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When this year was over, Euthycritus became archon at Athens and at Rome Lucius Platius and Lucius Papirius became consuls. The one hundred and thirteenth Olympic Games were held.2 In this year Alexander marched against the so-called Paropanisadae, [2] whose country lies in the extreme north; it is snow-covered and not easily approached by other tribes because of the extreme cold. The most of it is a plain and woodless, and divided up among many villages.3 [3] These contain houses with roofs of tile drawn up at the top into a peaked vault.4 In the middle of each roof an aperture is left through which smoke escapes, and since the building is enclosed all around the people find ample protection against the weather. [4] Because of the depth of the snow, they spend the most of the year indoors, having their own supplies at hand. They heap up soil about vines and fruit trees, and leave it so for the winter season, removing the earth again at the time of budding. [5] The landscape nowhere shows any verdure or cultivation; all is white and dazzling because of the snow and the ice which form in it. No bird, therefore, alights there nor does any animal pass, and all parts of the country are unvisited and inaccessible.5 [6]

The king, nevertheless, in spite of all those obstacles confronting the army, exercised the customary boldness and hardihood of the Macedonians and surmounted the difficulties of the region. [7] Many of the soldiers and of the camp followers became exhausted and were left behind. Some too because of the glare of the snow and the hard brilliance of the reflected light lost their sight. [8] Nothing could be seen clearly from a distance. It was only as the villages were revealed by their smoke that the Macedonians discovered where the dwellings were, even when they were standing right on top of them. By this method the villages were taken and the soldiers recovered from their hardships amidst a plenty of provisions. Before long the king made himself master of all the population.6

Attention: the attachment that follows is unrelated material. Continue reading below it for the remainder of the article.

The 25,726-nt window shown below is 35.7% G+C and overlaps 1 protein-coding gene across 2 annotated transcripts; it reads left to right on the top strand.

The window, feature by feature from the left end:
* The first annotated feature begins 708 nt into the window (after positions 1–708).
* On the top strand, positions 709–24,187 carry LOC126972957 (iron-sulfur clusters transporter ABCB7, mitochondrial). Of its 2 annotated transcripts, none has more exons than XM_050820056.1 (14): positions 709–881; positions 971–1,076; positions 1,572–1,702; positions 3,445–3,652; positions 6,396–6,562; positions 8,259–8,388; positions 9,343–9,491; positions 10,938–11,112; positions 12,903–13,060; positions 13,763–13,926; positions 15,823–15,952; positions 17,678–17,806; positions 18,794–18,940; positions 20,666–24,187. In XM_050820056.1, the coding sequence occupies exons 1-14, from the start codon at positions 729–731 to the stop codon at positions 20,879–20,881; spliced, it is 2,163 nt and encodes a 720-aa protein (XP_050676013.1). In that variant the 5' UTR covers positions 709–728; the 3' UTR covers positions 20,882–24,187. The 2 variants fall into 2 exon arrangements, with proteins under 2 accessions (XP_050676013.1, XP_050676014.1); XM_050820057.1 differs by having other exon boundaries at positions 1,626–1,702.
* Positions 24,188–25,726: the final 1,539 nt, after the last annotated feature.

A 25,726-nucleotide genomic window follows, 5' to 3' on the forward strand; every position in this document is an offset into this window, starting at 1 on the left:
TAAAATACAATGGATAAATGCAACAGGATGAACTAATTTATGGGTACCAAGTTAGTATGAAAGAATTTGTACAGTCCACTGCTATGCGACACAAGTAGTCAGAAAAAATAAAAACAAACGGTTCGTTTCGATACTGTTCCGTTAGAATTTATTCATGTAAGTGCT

1 328/7 B.C.

2 Euthycritus was archon at Athens from July of 328 to June of 327 B.C. The Roman consuls of 330 B.C. were L. Papirius Crassus and L. Plautius Venno (Broughton, 1.143). The Olympic Games were those of July 328. Diodorus neglected to name the winner of the foot race, who was Cliton of Macedonia, according to Eusebius, Chronikon. By now, Diodorus's chronology is seriously off; it can have been no later than the autumn of 330 B.C., "at the setting of the Pleiades" (Strabo 15.2.10).

3 Curtius 7.3.5-18; Justin 12.5.9; Arrian. 3.28.4-7. This country is the highland of Afghanistan, cold in the winter, but neither in the north nor a plain. According to Aristobulus (Arrian. 3.28.6), nothing grew there except terebinth and asafoetida.

4 Curtius's description of these buildings (Curtius 7.3.8-9) is clearer. He compares the roofs to the keels of ships. The houses were partly underground (Plut. De Fortuna aut Virtute Alexandri 2.9.340e).

5 Curtius 7.3.10-11, also, mentions burying the plants to protect them and the absence of animals and birds.

6 Alexander wintered there in 330/29 (Strabo 15.2.10).

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